And he tarried seven days, according to the set time that Samuel had appointed: but Samuel came not to Gilgal; and the people were scattered from him. And Saul said, Bring hither a burnt offering to me, and peace offerings. And he offered the burnt offering. And it came to pass, that as soon as he had made an end of offering the burnt offering, behold, Samuel came; and Saul went out to meet him, that he might salute him. And Samuel said, What hast thou done? And Saul said, Because I saw that the people were scattered from me, and that thou camest not within the days appointed, and that the Philistines gathered themselves together at Michmash; Therefore said I, The Philistines will come down now upon me to Gilgal, and I have not made supplication unto the Lord: I forced myself therefore, and offered a burnt offering. And Samuel said to Saul, Thou hast done foolishly: thou hast not kept the commandment of the Lord thy God, which he commanded thee: for now would the Lord have established thy kingdom upon Israel for ever. But now thy kingdom shall not continue: the Lord hath sought him a man after his own heart, and the Lord hath commanded him to be captain over his people, because thou hast not kept that which the Lord commanded thee. 1 Samuel 13:8-14
As I studied this passage for a sermon recently, I was struck by the fact that Saul attempted to use a sacrifice as a way to unify the people. In other words, he used worship to meet an objective for his kingdom.
I don’t deny that a result of congregational worship is unity of the brethren. I also agree that unity helps the brotherhood band together for the purpose of fighting spiritual battles. It almost sounds like Saul’s strategy was sound in philosophy—worship, unity, victory!
But we have a pronouncement from the prophet of God. “Thou hast done foolishly!” I am sure those words stung in the ears of Saul. He might have thought, “If I hadn’t done this, things would have fallen apart. I didn’t have a choice.” Does the result then justify the strategy? Most of us as fundamental believers would say ‘no'(as would I).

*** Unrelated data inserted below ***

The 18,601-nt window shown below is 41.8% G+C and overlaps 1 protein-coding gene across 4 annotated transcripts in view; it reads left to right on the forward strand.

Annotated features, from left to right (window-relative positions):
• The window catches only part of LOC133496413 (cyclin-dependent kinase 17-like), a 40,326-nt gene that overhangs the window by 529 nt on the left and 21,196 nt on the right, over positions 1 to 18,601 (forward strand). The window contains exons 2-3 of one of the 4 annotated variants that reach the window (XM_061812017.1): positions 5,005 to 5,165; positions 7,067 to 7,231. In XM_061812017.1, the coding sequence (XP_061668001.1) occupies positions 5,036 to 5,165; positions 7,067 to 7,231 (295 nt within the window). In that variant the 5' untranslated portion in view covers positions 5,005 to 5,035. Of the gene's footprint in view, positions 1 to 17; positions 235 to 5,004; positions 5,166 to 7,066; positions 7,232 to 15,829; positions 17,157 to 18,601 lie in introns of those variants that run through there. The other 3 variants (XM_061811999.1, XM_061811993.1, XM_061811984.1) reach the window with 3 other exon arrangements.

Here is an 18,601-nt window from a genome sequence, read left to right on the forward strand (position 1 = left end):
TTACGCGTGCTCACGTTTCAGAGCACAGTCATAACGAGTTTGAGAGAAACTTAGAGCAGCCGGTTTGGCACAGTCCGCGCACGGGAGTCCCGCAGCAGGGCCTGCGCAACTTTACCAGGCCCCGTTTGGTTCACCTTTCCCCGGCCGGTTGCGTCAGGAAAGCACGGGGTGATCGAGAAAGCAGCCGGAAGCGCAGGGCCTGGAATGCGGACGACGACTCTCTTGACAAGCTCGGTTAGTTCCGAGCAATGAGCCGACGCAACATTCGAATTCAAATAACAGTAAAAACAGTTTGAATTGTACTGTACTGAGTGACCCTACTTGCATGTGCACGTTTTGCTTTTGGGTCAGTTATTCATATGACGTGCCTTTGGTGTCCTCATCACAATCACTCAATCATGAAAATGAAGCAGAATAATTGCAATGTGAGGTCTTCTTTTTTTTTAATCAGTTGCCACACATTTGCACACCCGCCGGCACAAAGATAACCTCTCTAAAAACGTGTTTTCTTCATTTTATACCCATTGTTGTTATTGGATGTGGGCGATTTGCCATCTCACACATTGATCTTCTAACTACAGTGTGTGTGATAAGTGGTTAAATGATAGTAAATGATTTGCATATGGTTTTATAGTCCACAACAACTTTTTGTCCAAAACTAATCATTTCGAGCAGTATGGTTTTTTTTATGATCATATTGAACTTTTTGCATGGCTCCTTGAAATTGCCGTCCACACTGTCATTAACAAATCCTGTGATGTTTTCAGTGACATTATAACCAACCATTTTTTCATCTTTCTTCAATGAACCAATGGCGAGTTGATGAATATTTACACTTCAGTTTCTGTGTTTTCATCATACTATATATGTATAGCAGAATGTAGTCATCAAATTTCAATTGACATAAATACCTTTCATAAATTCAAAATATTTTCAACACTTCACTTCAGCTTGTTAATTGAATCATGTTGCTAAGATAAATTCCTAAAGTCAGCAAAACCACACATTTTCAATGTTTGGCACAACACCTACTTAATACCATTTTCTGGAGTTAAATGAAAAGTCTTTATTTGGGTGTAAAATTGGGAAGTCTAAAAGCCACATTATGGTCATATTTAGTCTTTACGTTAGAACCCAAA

Saul had obviously trod into areas of responsibility that were not given to Him by God. It was the prophet’s place to lead the people in worship of God, not the king’s. But this seems to extend even further. Saul’s motivations are called into question. He gives his reasons for his actions: his own insecurity about the readiness of the people for battle and thus an uncertain victory. Winning was his goal. I also believe winning was God’s plan for the battle, but not His plan for worship.
God’s plan for worship is the worship itself. Worship is the purpose. As a pastor I have often planned services for our church to worship God corporately and at times found myself contemplating how the event would encourage unity and thus strengthen our church. I began to strategize how worship could be used to build up His church. Again, these are all admirable goals and even byproducts of true worship. But how dare we use them as strategies!
But the hour cometh, and now is, when the true worshippers shall worship the Father in spirit and in truth: for the Father seeketh such to worship him. God is a Spirit: and they that worship him must worship him in spirit and in truth. John 4:23, 24
God seeks worshippers, not winners! You may ask why. Because true worshippers are seeking God’s heart! God makes winners out of worshippers, but we cannot breeze by devotion to God even for an admirable goal—not in our personal devotion or our corporate worship.
Even Saul disagreed with his own decision. He “forced” himself to do something that he knew was wrong. How did he justify it? Because Samuel did not show up at the appointed time. Like Saul, we get nervous when we plan something and it seems God’s Spirit does not show up on our timetable. He should have waited, but he took things into his own hands. So, God said He would find someone after His heart and took the stewardship of the kingdom from Saul.
What can we learn? Let me give three areas that God has burdened me about:
1. Focus on worship, not winning. We all want to be winners for God and nothing makes us a winner like a personal devotion to Him alone. If we truly worship God, we will win at the things important to God and not be led down paths of our own ambition.
2. Don’t rationalize not following God’s Word. No one breaks God’s commands to meet God’s objectives. That is foolish. Only through obedience can we know that we are truly meeting the directives of God’s heart. If it is questionable, don’t do it! Follow the clearly revealed Word of God with no excuses.
3. Wait on God! If only Saul had waited a few more minutes. Samuel arrived just as he finished. He couldn’t see what God was doing so he tried to fix it—manipulate the ministry. How sad. How much more when we don’t wait on God and see what He will do!